Exercises

Gulf Security: 50 Nations Join Forces On Maritime Exercise

Forces News joined RFA Cardigan Bay as she took part in International Maritime Exercise 2019. 

Fifty nations have taken part in a two-week defensive maritime exercise designed to promote security in the Gulf.

IMX19 (International Maritime Exercise 2019) was the third exercise of its kind and the largest so far.

Six thousand people and 30 ships were involved in the exercise which follows heightened tensions in the region. 

In July, the Stena Impero, a British-flagged tanker, was seized by Iran in the Strait of Hormuz.

It came after Royal Marines detained an Iranian vessel off the coast of Gibraltar that was allegedly transporting oil to Syria in breach of EU regulations. 

IMX19 spanned a vast area from mock mine-clearance scenarios in the Gulf to other security operations in the Suez Canal and around the Bab-el-Mandeb Strait.

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RFA Cardigan Bay and Royal Navy personnel took part in exercise IMX19.

Located 45 kilometres north of Bahrain, RFA Cardigan Bay played the role of the mother ship.

She hosted dozens of mine warfare specialists and divers for the mine countermeasure part of the exercise. 

"We still have those old, traditional mines that you would have seen in World War One and Two footage, right up to modern, high-tech mines that are built to hide and blend in," said Commander Simon Cox, Commander UK Mine Counter Measures Force.

"As modern as many of the technology is these days, it still takes the skills and professionalism of our men and women these days to sometimes get hands-on to determine what they are how to defeat them."

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Replica mines were used for exercise IMX19 to simulate realistic threats to the Gulf.

On board RFA Cardigan Bay, there were mine warfare teams from 10 different nations, all under the command of the Royal Navy battle staff.

Out in the Gulf, the organisers of the exercise laid replica mines and for two weeks military teams had to hunt them down.

The teams had a range of high-tech tools from sonar-equipped helicopters to remote underwater vehicles, like the Remus, which can dive down 100 metres.

"Because of the shadow it can produce, it can even pick up a Coke can," said Able Seaman Luke Field from Fleet Diving Unit 3.

"Because of the metallic ping that comes back, you just measure that or you can have a look at the shape of it.

"It's so good, it's pretty much better than what you can get on board ship."

The incident involving the two oil tankers happened in the Gulf of Oman, close to the Strait of Hormuz (Picture: Google Earth).
The Strait of Hormuz is between the Gulf of Oman and the Persian Gulf.

Along with unmanned vehicles, the elite Royal Navy unit also includes 25 mine clearance divers who are trained to find and dispose of underwater mines anywhere in the world. 

The unit's job is very similar to underwater bomb disposal and is potentially very dangerous.

Risks are not limited to the risk of explosions but also the hazards of diving down as deep as 60 metres.

Due to these risks, the Royal Navy has a mobile hyperbaric chamber on hand.

While the Gulf is relatively shallow, the Royal Navy still practise their emergency drills, including how they would treat a diver with the bends.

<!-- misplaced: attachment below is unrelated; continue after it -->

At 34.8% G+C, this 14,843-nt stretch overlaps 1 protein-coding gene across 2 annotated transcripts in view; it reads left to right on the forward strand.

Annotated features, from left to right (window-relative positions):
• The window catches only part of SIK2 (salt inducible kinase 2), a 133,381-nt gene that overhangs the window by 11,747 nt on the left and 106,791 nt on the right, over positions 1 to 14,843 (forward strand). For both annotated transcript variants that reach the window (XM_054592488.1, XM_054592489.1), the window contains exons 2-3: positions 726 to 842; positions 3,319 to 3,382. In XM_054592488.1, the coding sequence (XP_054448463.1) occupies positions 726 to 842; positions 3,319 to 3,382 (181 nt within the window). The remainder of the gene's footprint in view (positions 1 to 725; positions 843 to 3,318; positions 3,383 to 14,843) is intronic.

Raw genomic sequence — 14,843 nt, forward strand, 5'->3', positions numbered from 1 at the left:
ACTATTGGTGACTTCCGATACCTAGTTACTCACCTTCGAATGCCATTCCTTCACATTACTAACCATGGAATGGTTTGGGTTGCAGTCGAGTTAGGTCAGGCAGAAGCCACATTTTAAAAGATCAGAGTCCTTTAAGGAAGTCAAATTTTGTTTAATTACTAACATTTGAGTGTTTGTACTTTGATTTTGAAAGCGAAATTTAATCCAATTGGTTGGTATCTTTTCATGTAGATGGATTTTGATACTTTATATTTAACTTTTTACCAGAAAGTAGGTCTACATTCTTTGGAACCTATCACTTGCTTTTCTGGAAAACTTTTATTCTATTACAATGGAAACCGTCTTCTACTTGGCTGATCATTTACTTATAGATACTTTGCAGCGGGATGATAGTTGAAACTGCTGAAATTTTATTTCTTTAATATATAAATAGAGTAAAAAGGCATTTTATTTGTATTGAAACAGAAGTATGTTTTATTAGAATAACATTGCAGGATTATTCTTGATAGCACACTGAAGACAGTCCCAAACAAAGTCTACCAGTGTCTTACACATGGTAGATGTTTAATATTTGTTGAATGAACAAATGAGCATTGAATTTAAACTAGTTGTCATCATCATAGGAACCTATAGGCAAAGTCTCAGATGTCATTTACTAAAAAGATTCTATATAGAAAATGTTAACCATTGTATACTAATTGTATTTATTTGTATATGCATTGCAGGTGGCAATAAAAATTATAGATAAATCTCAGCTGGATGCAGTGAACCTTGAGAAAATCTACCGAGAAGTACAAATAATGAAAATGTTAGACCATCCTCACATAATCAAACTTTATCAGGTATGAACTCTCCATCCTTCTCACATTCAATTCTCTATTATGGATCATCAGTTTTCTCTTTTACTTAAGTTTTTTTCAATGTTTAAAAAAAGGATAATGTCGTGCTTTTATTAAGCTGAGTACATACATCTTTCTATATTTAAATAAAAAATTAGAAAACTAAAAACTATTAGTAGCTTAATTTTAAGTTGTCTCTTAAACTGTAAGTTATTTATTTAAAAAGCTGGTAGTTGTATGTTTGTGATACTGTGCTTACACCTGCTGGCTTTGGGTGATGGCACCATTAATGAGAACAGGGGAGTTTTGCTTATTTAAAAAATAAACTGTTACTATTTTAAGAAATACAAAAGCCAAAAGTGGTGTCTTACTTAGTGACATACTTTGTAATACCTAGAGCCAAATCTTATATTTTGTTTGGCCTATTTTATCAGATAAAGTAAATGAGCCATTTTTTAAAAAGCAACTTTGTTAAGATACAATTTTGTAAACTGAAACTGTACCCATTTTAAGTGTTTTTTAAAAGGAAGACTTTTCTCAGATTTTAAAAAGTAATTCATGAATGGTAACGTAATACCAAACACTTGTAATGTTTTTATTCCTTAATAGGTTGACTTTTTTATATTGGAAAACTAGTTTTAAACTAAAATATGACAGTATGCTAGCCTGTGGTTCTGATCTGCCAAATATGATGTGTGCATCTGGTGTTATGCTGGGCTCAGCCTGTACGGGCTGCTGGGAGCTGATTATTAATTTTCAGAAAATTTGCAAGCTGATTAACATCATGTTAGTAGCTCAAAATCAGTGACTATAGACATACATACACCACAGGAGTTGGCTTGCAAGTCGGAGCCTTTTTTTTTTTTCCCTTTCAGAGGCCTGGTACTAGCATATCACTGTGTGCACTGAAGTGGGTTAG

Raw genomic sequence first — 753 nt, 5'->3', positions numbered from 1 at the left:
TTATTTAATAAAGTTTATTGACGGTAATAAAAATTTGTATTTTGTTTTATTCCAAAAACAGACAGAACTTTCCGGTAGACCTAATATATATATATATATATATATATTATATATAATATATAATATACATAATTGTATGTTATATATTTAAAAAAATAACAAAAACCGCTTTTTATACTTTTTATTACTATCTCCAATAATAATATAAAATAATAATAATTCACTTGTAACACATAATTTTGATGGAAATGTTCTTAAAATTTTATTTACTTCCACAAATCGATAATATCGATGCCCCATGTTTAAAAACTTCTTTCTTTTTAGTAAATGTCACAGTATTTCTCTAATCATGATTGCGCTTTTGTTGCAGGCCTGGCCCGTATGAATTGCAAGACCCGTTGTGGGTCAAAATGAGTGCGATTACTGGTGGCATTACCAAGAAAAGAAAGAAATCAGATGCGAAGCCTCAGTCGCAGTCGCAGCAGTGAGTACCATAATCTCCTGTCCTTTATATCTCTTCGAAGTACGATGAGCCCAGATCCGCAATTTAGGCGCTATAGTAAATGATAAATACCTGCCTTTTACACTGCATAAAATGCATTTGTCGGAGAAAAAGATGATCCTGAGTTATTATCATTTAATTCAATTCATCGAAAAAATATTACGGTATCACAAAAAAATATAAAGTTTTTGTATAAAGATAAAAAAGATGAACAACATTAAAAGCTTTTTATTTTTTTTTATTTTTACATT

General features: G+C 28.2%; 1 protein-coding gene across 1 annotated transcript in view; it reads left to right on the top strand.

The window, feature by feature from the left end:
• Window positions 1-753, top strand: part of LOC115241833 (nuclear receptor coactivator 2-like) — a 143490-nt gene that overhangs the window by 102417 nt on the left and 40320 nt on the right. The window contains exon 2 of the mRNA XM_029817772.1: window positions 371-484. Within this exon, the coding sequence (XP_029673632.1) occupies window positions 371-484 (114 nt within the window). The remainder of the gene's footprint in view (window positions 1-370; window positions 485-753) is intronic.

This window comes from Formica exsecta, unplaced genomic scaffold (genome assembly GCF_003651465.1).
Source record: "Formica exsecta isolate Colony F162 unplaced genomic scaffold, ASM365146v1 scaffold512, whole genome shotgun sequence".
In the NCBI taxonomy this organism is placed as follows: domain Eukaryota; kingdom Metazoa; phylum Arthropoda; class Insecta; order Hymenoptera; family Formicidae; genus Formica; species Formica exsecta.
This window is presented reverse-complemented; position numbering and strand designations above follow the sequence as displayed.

"The first part of the assessment of the diver would be looking at their airways, breathing and circulation," said Surgeon Lieutenant Ben Kingsley-Smith, the doctor on board RFA Cardigan Bay.

"If we find anything that we need to treat, we'll treat it here first.

"When we are happy that we've got the patient to a stable state from the medical point of view, we'd then take him around to the dive chamber."

The divers worked alongside teams from France and Australia.

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RFA Cardigan Bay acted as "mother ship" during exercise IMX19.

Royal Navy personnel were also joined by British soldiers, bringing the number of people on board RFA Cardigan Bay to 260.

Members of the Port and Maritime Regiment, from the Royal Logistic Corps, operated the 30-tonne cranes that were used to lift the divers' boats in and out of the water.

The recent rising tensions in the Gulf meant personnel on RFA Cardigan Bay were continually scanning the horizon on the lookout for Iranian fast patrol boats.

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Around 130 international personnel were on RFA Cardigan Bay during the exercise.

"[The Iranians] are naturally quite curious, so they will come and have a look in much the same way that if they come into UK waters we will go and have a look at them," said Third Officer Hannah Riekemann, Officer of the Watch on RFA Cardigan Bay.

"Most of the time it is fairly friendly. They won't do anything that impacts us, and that's how we like to keep it."

In July, the Royal Navy's HMS Montrose drove off three Iranian boats that were trying to stop a British oil tanker in the Strait of Hormuz.

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Personnel on the bridge of RFA Cardigan Bay is always on the lookout for threats, including Iranian forces or vessels.

The Gulf has not been mined since the 1980s but Tehran threatened as recently as June to block the Strait of Hormuz in retaliation for US sanctions.

For more than a decade RFA Cardigan Bay has been completing tasks in the Gulf, supporting Royal Navy ships that patrol the vital waterway as part of a 33 nation maritime taskforce. 

A sixth of the world's oil and a third of the world's natural gas pass through the Strait of Hormuz every year.